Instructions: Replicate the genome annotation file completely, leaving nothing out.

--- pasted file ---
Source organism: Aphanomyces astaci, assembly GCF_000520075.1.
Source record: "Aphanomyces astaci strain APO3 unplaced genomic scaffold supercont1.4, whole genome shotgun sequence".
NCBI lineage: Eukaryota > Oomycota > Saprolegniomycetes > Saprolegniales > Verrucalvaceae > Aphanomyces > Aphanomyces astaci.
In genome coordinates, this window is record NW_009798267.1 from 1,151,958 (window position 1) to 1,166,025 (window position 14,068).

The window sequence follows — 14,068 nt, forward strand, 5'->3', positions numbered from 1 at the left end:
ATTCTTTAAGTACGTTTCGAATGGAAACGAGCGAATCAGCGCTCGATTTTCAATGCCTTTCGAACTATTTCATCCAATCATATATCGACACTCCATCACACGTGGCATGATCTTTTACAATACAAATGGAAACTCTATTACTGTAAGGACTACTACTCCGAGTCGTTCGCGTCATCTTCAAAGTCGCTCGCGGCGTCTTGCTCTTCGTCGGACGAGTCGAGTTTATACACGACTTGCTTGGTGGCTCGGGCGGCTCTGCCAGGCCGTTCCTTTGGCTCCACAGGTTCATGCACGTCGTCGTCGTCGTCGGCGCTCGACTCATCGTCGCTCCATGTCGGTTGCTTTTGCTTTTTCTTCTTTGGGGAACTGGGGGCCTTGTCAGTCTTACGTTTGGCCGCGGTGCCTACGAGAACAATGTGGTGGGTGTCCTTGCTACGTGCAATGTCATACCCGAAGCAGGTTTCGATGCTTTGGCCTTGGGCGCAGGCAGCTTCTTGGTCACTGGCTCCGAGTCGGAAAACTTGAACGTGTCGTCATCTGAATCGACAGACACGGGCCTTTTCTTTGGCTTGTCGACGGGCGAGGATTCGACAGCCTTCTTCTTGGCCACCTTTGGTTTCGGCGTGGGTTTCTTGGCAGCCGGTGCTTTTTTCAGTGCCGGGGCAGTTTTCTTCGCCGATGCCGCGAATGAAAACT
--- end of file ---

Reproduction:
Source organism: Aphanomyces astaci, assembly GCF_000520075.1.
Source record: "Aphanomyces astaci strain APO3 unplaced genomic scaffold supercont1.4, whole genome shotgun sequence".
NCBI lineage: Eukaryota > Oomycota > Saprolegniomycetes > Saprolegniales > Verrucalvaceae > Aphanomyces > Aphanomyces astaci.
In genome coordinates, this window is record NW_009798267.1 from 1,151,958 (window position 1) to 1,166,025 (window position 14,068).

The window sequence follows — 14,068 nt, forward strand, 5'->3', positions numbered from 1 at the left end:
ATTCTTTAAGTACGTTTCGAATGGAAACGAGCGAATCAGCGCTCGATTTTCAATGCCTTTCGAACTATTTCATCCAATCATATATCGACACTCCATCACACGTGGCATGATCTTTTACAATACAAATGGAAACTCTATTACTGTAAGGACTACTACTCCGAGTCGTTCGCGTCATCTTCAAAGTCGCTCGCGGCGTCTTGCTCTTCGTCGGACGAGTCGAGTTTATACACGACTTGCTTGGTGGCTCGGGCGGCTCTGCCAGGCCGTTCCTTTGGCTCCACAGGTTCATGCACGTCGTCGTCGTCGTCGGCGCTCGACTCATCGTCGCTCCATGTCGGTTGCTTTTGCTTTTTCTTCTTTGGGGAACTGGGGGCCTTGTCAGTCTTACGTTTGGCCGCGGTGCCTACGAGAACAATGTGGTGGGTGTCCTTGCTACGTGCAATGTCATACCCGAAGCAGGTTTCGATGCTTTGGCCTTGGGCGCAGGCAGCTTCTTGGTCACTGGCTCCGAGTCGGAAAACTTGAACGTGTCGTCATCTGAATCGACAGACACGGGCCTTTTCTTTGGCTTGTCGACGGGCGAGGATTCGACAGCCTTCTTCTTGGCCACCTTTGGTTTCGGCGTGGGTTTCTTGGCAGCCGGTGCTTTTTTCAGTGCCGGGGCAGTTTTCTTCGCCGATGCCGCGAATGAAAACT